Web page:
As I gathered with others in a large fire circle each night, I felt the beat of the drums resonate through my body and my heart began to match the rhythm. My eyes opened up to every movement of every person who chose to drum and dance, and I recognized their movements as prayer and interpretation from their hearts. Not all the "dancers" had the grace and agility that we generally find pleasing to watch, but nevertheless, it was exquisite beauty in motion. To watch each and every person who moved their body in honest response to the rhythm of the drum was breathtaking. Through the beat of the drum, my own heart opened to something more real than I could ever experience online, and I eventually allowed myself to cast off ego and fear and dance too.

"This is living", I thought. Music is living, fire is living, stars are living, water is living, air is living. Living is from the heart. People are living things, but I don't know that we're truly living. 

The weekend made me realize how much time I've spent in what I'm calling the "dead zone". As much as I want to deny it, I've been sucked in by electronics and our fast-paced-instant-gratification-lifestyle as much as everyone else. I find myself checking my smart phone often or checking email or Facebook in case I missed something. Or if I'm not checking, I'm thinking about it.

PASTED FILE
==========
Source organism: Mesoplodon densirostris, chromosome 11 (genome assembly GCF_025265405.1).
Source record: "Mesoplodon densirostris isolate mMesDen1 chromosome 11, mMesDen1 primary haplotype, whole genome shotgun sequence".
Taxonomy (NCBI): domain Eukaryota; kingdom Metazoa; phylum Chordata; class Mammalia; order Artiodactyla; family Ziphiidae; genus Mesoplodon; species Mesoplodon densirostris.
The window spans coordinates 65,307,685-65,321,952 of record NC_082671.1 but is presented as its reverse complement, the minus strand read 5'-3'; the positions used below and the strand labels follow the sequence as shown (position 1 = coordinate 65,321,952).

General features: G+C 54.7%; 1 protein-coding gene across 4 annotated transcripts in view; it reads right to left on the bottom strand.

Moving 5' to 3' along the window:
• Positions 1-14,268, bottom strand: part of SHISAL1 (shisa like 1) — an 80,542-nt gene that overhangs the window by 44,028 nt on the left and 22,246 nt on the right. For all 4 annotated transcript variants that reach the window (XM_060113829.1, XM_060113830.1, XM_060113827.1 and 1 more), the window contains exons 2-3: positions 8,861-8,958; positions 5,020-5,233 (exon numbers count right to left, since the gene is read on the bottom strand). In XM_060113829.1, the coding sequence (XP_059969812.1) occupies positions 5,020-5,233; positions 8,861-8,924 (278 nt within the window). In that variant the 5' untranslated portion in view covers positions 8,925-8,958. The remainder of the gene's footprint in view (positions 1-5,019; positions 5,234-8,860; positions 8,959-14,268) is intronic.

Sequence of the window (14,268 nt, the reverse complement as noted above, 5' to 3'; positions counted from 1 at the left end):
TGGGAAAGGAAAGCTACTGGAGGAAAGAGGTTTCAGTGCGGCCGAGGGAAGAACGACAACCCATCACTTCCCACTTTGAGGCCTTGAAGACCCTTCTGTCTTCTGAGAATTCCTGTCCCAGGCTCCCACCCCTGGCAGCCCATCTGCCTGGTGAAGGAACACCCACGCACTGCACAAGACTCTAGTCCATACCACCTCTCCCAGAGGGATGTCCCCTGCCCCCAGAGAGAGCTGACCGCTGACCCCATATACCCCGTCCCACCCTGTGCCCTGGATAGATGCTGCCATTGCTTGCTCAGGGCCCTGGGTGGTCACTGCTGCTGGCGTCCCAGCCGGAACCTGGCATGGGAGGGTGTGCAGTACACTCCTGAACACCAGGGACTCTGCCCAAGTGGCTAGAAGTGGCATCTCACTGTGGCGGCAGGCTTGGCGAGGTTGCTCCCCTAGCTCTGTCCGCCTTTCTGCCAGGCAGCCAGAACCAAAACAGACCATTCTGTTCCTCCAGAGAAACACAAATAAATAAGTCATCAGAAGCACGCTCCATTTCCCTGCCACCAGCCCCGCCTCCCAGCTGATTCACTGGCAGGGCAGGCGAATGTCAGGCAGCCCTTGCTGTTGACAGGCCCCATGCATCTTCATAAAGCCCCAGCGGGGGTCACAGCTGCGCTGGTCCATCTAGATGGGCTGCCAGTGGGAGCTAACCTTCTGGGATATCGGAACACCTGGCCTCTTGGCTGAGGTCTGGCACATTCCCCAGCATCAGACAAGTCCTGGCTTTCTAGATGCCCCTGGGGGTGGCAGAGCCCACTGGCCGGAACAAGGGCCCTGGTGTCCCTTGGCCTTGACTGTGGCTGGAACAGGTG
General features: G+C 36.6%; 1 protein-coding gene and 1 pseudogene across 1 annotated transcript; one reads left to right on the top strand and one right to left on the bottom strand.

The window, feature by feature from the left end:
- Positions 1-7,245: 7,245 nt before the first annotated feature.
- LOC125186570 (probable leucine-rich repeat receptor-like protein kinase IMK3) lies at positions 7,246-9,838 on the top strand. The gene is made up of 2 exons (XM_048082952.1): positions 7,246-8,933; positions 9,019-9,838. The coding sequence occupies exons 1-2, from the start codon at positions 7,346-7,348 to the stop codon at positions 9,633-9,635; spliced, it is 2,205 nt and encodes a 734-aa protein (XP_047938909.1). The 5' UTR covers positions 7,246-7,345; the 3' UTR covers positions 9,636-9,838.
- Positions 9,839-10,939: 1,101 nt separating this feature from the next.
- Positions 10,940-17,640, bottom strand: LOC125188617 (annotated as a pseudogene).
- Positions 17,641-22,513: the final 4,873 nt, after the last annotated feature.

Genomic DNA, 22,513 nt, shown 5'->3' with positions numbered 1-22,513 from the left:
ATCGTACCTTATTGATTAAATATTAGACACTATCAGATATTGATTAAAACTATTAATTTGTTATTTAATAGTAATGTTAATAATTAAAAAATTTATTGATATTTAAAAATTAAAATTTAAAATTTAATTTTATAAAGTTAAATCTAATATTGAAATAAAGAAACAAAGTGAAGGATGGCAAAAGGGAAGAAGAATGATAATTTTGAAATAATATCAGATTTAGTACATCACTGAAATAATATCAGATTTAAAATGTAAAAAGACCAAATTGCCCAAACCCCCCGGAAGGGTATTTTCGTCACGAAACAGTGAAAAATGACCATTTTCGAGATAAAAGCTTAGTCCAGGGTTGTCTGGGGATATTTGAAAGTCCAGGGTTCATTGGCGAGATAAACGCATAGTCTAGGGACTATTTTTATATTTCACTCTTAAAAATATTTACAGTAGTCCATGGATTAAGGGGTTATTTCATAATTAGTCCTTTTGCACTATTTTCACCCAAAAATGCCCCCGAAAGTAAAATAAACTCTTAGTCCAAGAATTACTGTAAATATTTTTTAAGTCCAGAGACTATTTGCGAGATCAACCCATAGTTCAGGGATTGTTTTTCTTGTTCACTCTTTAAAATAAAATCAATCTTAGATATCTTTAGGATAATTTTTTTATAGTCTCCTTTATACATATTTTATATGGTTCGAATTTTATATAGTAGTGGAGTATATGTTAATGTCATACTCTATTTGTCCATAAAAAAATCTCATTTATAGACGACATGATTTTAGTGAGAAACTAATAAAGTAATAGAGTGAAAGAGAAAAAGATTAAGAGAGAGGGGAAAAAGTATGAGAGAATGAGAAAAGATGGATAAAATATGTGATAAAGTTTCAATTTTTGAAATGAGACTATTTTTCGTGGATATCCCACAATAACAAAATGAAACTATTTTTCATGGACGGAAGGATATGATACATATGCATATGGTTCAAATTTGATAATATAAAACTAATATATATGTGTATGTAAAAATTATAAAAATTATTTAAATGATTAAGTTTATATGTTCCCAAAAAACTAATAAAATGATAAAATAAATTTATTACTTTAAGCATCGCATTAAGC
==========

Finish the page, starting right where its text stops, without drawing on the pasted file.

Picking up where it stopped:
I've been missing something, alright, but it's not what I thought. While the internet has helped us to have the illusion of a global community and the ability to work and do things for long hours, it is not the same as being in the presence of other living beings. There is just no substitute for that.

The dead zone is inside our buildings, where we're closed off - closed off from the sunlight, the breeze, flowers and trees, insects, living water, living land, and most often, each other. The dead zone is in front of our computers, our smartphones, our desks, in our cars. We're task-driven, which leaves us in a non-living space because we've forgotten how to be in the moment - fully present on the people and activites at hand - and are constantly surging forward, seeking out the next email, phone call, task, etc. 

At least that's what I've found to be true for me. Perhaps other people fare better at taking one task at a time and really focusing on it, not multi-tasking like I try to do, despite my training in meditation and knowing better.

I've spent much time in the dead zone, skimming the very edges of life instead of diving in deep. I have been afraid to feel fully or face challenges, afraid of saying no, and then taking on too much or taking on the wrong things. Or letting chances pass me by because I was afraid to try or afraid I'd fail or afraid of what people would think. I've gotten overwhelmed and often lost my way. I've looked at other people and their accomplishments and wondered how they managed to have it all together, and have often thought that I'm just not good enough and don't fit in. 

And that kind of thinking right there is also a dead zone.